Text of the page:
UNC-Chapel Hill leaders deny under-reporting sex offenses

Denying a former administrator’s claim, officials say they take rape seriously

jstancill@newsobserver.comJanuary 24, 2013 

  • How does UNC-Chapel Hill handle sexual assault cases? In 2011, the U.S. Department of Education’s Office for Civil Rights issued a letter to colleges and universities, telling them of the requirement under Title IX to prevent sexual harassment. The letter – viewed by many as a crackdown – advised colleges of their responsibility to report, investigate and deal swiftly with incidents of sexual violence so that victims would not be subjected to a hostile learning environment. The directive also stipulated that the burden of proof in order for universities to punish students would be lower than for criminal convictions. The letter prompted campuses across the country to revamp their processes and procedures for adjudicating sexual assault allegations. At UNC-Chapel Hill, it led to removal of such authority from the student-run honor court, in which students had sat in judgment of other students in sexual assault cases. The new policy at UNC-CH calls for review by trained staff – a student complaint coordinator and an investigator in the equal opportunity/Americans with Disabilities Act office. Cases ultimately can go before the university’s dean of students for an informal resolution or, for a formal triallike process, before a grievance committee made up of faculty, staff and students. Appeals go to the chancellor, then to the Board of Trustees and finally to the UNC system’s Board of Governors.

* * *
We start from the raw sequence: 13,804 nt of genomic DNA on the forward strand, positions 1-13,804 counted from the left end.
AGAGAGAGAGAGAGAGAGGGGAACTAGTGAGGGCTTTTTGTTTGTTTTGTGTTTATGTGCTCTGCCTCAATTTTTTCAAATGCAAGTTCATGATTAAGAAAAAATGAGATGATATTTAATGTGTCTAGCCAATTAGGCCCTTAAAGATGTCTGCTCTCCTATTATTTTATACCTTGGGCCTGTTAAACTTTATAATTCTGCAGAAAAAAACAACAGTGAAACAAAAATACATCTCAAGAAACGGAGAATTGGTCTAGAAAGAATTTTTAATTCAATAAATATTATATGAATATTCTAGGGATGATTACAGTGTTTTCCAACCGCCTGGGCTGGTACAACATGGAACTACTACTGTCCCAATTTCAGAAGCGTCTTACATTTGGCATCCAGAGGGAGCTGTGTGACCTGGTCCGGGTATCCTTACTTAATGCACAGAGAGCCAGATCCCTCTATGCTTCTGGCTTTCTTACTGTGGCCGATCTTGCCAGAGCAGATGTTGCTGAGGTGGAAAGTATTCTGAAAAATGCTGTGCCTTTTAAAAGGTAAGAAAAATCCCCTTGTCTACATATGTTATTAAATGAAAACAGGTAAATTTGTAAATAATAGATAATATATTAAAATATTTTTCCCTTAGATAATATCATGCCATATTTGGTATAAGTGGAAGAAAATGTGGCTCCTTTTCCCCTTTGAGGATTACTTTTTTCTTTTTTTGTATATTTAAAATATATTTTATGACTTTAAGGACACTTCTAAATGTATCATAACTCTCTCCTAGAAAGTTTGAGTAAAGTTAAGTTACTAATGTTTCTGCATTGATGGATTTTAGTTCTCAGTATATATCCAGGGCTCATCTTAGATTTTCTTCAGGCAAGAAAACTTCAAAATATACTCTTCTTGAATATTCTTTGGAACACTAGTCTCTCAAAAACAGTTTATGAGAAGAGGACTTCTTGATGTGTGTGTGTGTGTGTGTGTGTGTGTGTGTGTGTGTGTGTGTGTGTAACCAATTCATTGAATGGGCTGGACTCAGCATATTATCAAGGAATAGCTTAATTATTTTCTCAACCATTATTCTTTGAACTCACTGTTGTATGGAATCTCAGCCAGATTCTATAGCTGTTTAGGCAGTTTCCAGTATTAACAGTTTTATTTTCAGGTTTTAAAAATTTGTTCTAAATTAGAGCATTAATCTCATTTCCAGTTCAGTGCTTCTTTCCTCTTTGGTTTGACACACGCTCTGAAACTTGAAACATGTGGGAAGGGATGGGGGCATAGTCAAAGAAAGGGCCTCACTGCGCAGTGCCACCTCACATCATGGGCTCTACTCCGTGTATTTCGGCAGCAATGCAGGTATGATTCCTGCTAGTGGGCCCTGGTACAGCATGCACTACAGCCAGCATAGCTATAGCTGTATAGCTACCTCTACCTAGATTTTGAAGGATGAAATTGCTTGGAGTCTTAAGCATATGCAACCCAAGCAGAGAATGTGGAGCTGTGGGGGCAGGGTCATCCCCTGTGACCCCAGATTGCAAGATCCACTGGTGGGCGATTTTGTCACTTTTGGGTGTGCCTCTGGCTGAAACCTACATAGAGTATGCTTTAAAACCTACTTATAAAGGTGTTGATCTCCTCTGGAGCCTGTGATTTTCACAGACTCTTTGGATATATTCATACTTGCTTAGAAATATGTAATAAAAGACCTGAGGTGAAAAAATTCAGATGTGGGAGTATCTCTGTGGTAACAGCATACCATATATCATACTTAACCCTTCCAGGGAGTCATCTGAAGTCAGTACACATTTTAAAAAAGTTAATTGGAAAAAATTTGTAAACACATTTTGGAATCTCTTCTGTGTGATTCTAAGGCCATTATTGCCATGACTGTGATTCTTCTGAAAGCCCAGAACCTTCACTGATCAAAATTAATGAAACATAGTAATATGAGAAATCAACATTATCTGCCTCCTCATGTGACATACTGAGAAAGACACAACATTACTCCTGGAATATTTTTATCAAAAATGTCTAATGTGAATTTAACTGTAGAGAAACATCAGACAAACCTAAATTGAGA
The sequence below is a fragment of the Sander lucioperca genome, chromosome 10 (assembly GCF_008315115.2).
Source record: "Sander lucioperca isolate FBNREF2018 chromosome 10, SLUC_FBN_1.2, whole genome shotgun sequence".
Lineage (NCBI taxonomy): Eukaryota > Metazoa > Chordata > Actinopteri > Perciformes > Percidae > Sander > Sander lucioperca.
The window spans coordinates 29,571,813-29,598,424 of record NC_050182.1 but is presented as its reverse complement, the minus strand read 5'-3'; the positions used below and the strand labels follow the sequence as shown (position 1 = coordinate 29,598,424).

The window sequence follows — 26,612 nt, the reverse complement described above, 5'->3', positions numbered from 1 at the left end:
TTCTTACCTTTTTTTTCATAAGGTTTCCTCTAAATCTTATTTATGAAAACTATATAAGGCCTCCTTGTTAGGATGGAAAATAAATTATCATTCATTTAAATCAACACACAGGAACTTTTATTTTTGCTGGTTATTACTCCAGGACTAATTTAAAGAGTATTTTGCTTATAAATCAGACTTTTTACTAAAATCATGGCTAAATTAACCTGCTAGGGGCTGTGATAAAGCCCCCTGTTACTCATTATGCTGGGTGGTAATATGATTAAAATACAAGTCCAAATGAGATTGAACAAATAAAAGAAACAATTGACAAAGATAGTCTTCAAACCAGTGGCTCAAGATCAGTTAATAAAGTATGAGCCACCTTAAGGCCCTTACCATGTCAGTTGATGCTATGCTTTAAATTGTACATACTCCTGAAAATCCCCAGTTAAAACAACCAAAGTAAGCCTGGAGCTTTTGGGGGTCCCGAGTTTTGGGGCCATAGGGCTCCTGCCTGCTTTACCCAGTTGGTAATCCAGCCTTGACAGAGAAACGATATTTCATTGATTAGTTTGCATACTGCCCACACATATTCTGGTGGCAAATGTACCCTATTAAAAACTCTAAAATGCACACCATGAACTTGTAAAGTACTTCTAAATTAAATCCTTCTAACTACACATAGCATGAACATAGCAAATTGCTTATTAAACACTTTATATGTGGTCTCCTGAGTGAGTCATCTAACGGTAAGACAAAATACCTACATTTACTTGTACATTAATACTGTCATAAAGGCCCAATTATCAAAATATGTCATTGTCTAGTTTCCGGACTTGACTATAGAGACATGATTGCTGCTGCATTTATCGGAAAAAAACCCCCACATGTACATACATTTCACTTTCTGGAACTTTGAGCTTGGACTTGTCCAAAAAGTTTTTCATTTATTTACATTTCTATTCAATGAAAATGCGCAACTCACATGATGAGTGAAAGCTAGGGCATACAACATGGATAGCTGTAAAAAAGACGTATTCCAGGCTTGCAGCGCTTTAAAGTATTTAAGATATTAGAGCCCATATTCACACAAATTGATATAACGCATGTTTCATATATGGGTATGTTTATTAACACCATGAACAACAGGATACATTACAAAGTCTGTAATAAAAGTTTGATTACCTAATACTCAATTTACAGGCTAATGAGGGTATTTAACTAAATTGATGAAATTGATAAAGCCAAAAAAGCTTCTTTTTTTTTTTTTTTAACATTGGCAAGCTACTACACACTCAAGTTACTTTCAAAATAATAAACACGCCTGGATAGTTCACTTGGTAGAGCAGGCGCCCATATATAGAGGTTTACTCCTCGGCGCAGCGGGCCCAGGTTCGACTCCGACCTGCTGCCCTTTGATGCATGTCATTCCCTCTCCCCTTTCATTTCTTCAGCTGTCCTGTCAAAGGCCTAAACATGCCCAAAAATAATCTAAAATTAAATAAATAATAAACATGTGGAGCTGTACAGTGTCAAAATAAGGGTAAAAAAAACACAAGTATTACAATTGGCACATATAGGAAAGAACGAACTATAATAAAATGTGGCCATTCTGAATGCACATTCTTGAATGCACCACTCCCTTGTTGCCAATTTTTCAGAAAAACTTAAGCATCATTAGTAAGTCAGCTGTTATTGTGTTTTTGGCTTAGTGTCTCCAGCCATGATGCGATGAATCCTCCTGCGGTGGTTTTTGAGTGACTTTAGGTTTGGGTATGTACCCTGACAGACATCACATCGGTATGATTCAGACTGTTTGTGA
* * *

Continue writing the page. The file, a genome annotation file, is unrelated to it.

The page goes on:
— UNC-Chapel Hill leaders say they take the issue of sexual assault seriously, and Thursday the university’s top lawyer strongly denied a claim by a former administrator that the university deliberately under-reported sex offenses in 2010.

Leslie Strohm, vice chancellor and general counsel, forcefully responded to the claim at a meeting of the UNC-CH Board of Trustees. The allegations that her office manipulated sexual assault reports “are false, they are untrue and they are just plain wrong,” Strohm said.

Beyond that, university leaders said they could not discuss a federal complaint last week by three students, a former student and a former assistant dean who claim the university violated sexual assault victims’ rights and broke the law. The university has not received a copy of the complaint, the details of which have only been published in the Daily Tar Heel student newspaper.

The complaint, filed with the U.S. Department of Education’s Office for Civil Rights, is under review by federal officials. They could take weeks to decide whether to launch an investigation.

But the complaint already has ignited an emotional response on campus, where some faculty have written angry letters calling for action against accused administrators. A group called SAFER Carolina had drawn 1,300 signatures by Thursday on an online petition asking leaders to fight “the culture of sexual violence and hostility at UNC.” And one explosive allegation in the federal complaint has become a headline on blogs: “Rape is like a football game,” a comment attributed to an unidentified UNC-CH administrator, as reported by the Daily Tar Heel.

‘A daunting responsibility’

On Thursday, UNC-CH Chancellor Holden Thorp announced plans to retain a national expert on sexual misconduct on college campuses. Gina Smith, a Philadelphia-based consultant and former prosecutor, is expected to come to Chapel Hill to review the university’s policies and participate in a broad dialogue about how to deal with sexual violence.